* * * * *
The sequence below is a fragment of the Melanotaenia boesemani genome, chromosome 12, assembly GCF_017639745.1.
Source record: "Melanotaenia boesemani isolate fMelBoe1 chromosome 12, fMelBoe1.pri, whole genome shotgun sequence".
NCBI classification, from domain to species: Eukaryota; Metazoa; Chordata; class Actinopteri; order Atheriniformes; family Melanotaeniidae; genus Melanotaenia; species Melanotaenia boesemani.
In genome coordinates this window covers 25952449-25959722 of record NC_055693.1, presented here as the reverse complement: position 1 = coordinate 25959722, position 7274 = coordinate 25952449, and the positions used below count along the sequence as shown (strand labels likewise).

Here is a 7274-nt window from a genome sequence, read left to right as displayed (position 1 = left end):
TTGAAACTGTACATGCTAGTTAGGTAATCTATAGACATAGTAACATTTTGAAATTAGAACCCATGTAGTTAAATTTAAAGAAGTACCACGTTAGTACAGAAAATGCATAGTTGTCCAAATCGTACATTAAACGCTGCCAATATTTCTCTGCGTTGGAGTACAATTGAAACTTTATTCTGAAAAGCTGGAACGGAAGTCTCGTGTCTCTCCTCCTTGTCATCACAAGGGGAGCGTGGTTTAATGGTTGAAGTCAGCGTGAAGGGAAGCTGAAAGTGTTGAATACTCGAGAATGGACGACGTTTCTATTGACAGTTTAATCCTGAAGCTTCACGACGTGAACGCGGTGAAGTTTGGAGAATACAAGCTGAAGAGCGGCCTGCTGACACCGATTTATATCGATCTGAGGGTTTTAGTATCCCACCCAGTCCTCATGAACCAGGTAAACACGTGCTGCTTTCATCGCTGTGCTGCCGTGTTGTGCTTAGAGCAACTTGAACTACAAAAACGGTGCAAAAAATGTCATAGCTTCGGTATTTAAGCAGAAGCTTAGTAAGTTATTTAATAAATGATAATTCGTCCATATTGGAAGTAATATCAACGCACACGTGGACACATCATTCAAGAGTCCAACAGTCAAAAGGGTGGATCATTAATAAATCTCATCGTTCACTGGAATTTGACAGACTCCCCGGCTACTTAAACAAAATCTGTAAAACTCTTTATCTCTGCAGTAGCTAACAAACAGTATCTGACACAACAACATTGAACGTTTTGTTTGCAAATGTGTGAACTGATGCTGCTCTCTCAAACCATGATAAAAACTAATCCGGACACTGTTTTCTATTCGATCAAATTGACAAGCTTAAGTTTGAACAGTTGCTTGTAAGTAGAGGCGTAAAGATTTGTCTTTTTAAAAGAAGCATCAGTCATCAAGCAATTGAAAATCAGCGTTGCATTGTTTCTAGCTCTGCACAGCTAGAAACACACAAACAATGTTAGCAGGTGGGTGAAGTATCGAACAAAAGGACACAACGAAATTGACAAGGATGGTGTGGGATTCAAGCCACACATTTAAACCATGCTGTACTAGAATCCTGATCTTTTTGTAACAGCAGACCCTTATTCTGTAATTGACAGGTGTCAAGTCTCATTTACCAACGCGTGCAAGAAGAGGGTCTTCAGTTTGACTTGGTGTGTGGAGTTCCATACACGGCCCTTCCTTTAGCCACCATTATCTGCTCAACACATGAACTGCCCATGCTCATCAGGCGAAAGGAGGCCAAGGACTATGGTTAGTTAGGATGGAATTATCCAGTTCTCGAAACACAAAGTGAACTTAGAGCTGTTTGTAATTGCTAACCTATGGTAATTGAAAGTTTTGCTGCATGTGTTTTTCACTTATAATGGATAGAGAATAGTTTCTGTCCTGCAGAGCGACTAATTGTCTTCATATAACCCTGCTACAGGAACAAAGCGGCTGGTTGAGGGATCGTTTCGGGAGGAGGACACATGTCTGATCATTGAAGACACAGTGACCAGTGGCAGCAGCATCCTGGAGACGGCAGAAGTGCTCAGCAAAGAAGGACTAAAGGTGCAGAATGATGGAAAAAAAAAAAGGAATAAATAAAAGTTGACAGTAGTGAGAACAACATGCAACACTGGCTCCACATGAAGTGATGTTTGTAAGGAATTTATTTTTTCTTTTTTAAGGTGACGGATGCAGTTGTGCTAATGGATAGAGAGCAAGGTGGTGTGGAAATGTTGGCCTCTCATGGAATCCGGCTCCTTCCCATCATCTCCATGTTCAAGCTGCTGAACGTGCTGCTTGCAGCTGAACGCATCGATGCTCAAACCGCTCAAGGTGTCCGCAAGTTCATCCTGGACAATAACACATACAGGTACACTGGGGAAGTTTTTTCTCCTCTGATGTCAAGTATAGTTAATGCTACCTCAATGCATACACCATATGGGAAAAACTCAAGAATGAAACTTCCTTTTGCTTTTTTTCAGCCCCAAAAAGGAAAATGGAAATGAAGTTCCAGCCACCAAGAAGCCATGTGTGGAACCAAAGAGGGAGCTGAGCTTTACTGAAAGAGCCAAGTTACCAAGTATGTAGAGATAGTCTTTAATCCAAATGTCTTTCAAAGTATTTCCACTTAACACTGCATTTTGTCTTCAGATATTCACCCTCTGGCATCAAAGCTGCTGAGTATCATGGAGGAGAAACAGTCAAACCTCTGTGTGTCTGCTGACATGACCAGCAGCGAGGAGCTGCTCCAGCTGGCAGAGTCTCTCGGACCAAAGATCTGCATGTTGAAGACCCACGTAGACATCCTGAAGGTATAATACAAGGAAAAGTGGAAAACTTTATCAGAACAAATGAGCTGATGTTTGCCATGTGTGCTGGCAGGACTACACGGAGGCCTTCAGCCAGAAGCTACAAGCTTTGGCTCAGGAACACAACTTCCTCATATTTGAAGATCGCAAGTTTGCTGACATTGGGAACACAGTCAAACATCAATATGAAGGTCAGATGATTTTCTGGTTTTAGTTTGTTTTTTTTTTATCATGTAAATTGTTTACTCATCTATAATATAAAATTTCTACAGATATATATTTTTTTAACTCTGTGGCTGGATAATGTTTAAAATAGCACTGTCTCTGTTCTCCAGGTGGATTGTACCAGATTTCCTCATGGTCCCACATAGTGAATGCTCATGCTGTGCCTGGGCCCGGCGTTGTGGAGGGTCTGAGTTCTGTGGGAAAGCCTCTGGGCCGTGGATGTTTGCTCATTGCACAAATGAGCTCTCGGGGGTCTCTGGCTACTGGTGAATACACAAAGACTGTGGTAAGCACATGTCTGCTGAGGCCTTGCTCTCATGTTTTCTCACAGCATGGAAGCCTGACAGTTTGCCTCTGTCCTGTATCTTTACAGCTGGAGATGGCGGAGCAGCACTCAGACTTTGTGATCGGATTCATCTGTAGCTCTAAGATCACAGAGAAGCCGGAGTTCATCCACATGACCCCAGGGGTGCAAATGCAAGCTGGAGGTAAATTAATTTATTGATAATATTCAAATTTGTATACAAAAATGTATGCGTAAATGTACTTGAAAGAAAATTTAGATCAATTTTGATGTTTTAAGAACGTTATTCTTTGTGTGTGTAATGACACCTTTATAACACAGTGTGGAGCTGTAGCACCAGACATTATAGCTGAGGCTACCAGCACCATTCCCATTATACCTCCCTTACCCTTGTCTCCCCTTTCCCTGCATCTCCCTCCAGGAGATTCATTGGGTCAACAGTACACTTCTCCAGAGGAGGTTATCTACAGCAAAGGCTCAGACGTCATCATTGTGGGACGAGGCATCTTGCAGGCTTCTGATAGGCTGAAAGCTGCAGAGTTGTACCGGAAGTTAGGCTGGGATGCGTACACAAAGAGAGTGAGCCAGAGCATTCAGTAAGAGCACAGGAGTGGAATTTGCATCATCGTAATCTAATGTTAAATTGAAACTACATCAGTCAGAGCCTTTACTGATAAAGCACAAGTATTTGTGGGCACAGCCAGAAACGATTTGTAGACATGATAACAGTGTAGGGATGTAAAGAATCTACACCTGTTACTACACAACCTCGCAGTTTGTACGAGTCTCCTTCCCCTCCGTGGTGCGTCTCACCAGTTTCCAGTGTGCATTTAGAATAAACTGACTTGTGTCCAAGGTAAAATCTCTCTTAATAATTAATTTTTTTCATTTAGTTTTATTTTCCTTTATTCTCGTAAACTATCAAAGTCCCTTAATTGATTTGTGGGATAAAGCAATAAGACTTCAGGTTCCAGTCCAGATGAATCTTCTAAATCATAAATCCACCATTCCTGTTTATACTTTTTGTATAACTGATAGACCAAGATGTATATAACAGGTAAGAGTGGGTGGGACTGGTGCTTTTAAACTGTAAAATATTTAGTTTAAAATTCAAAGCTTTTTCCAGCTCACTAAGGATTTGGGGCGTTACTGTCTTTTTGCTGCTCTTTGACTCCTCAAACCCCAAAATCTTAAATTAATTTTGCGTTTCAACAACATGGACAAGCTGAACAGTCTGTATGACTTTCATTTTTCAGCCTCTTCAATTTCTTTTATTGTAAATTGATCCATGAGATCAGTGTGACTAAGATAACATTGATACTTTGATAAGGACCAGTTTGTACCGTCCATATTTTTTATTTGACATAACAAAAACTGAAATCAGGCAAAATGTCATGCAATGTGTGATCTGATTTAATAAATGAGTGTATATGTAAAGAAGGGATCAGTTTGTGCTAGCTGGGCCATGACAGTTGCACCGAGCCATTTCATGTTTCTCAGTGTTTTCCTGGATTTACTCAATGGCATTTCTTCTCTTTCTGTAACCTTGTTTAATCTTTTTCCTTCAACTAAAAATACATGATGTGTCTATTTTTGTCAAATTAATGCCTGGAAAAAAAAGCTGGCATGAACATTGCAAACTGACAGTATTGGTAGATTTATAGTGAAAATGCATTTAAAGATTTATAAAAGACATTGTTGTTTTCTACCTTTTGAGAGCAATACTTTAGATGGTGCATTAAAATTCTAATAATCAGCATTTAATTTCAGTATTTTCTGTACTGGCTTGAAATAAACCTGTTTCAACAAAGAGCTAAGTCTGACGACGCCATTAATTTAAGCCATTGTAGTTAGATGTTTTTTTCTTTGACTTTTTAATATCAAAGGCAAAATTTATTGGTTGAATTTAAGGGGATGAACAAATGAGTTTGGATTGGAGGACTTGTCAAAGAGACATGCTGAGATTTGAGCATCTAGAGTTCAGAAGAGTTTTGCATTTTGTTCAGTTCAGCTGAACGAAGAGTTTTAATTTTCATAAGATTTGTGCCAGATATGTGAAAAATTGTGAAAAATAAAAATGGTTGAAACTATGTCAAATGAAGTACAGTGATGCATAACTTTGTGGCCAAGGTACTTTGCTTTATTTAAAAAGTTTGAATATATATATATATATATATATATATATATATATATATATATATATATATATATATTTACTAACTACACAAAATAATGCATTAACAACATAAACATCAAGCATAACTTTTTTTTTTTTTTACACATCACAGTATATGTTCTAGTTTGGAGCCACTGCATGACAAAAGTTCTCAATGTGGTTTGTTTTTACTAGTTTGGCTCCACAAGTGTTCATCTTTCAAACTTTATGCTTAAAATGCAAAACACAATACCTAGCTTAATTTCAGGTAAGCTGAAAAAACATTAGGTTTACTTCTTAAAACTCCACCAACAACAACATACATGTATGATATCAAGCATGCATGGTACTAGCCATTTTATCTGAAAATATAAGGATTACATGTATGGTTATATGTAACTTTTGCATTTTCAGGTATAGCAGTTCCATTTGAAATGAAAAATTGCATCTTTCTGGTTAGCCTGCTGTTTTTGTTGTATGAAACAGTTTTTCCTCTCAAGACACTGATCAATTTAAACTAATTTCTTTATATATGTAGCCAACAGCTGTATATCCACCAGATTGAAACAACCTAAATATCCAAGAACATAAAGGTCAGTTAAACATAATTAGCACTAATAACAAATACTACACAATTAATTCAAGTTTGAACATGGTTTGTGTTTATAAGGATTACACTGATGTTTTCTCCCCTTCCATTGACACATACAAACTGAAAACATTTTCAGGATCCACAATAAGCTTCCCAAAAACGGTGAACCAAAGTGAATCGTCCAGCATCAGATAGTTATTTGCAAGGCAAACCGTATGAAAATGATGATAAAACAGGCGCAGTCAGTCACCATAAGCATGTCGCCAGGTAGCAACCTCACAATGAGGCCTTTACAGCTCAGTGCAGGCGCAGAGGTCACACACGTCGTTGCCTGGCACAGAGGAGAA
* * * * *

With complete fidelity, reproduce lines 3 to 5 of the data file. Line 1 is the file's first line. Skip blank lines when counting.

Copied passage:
NCBI classification, from domain to species: Eukaryota; Metazoa; Chordata; class Actinopteri; order Atheriniformes; family Melanotaeniidae; genus Melanotaenia; species Melanotaenia boesemani.
In genome coordinates this window covers 25952449-25959722 of record NC_055693.1, presented here as the reverse complement: position 1 = coordinate 25959722, position 7274 = coordinate 25952449, and the positions used below count along the sequence as shown (strand labels likewise).

Here is a 7274-nt window from a genome sequence, read left to right as displayed (position 1 = left end):